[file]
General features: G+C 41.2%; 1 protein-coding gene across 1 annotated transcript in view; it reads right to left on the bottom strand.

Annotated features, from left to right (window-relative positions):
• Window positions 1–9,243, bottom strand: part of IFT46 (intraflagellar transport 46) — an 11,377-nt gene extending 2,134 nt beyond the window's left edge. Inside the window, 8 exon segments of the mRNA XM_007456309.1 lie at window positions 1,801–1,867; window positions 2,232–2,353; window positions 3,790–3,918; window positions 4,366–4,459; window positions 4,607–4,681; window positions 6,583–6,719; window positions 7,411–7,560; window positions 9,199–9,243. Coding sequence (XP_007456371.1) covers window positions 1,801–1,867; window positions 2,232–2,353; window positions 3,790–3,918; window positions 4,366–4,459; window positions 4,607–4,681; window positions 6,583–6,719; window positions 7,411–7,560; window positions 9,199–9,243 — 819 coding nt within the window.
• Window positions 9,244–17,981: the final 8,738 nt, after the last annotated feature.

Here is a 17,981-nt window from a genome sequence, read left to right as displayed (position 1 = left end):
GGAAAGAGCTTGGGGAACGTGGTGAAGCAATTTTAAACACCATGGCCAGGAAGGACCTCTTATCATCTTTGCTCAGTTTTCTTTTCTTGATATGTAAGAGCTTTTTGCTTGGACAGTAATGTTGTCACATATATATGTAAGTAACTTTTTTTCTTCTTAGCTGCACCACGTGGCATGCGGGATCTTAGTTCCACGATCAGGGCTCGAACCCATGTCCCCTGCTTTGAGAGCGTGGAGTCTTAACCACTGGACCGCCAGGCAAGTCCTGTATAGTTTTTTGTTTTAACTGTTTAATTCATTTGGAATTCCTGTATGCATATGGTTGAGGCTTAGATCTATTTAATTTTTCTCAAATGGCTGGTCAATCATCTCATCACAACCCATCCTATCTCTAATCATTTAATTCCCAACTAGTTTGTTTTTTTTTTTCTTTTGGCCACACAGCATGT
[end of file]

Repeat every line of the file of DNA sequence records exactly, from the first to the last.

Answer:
General features: G+C 41.2%; 1 protein-coding gene across 1 annotated transcript in view; it reads right to left on the bottom strand.

Annotated features, from left to right (window-relative positions):
• Window positions 1–9,243, bottom strand: part of IFT46 (intraflagellar transport 46) — an 11,377-nt gene extending 2,134 nt beyond the window's left edge. Inside the window, 8 exon segments of the mRNA XM_007456309.1 lie at window positions 1,801–1,867; window positions 2,232–2,353; window positions 3,790–3,918; window positions 4,366–4,459; window positions 4,607–4,681; window positions 6,583–6,719; window positions 7,411–7,560; window positions 9,199–9,243. Coding sequence (XP_007456371.1) covers window positions 1,801–1,867; window positions 2,232–2,353; window positions 3,790–3,918; window positions 4,366–4,459; window positions 4,607–4,681; window positions 6,583–6,719; window positions 7,411–7,560; window positions 9,199–9,243 — 819 coding nt within the window.
• Window positions 9,244–17,981: the final 8,738 nt, after the last annotated feature.

Here is a 17,981-nt window from a genome sequence, read left to right as displayed (position 1 = left end):
GGAAAGAGCTTGGGGAACGTGGTGAAGCAATTTTAAACACCATGGCCAGGAAGGACCTCTTATCATCTTTGCTCAGTTTTCTTTTCTTGATATGTAAGAGCTTTTTGCTTGGACAGTAATGTTGTCACATATATATGTAAGTAACTTTTTTTCTTCTTAGCTGCACCACGTGGCATGCGGGATCTTAGTTCCACGATCAGGGCTCGAACCCATGTCCCCTGCTTTGAGAGCGTGGAGTCTTAACCACTGGACCGCCAGGCAAGTCCTGTATAGTTTTTTGTTTTAACTGTTTAATTCATTTGGAATTCCTGTATGCATATGGTTGAGGCTTAGATCTATTTAATTTTTCTCAAATGGCTGGTCAATCATCTCATCACAACCCATCCTATCTCTAATCATTTAATTCCCAACTAGTTTGTTTTTTTTTTTCTTTTGGCCACACAGCATGT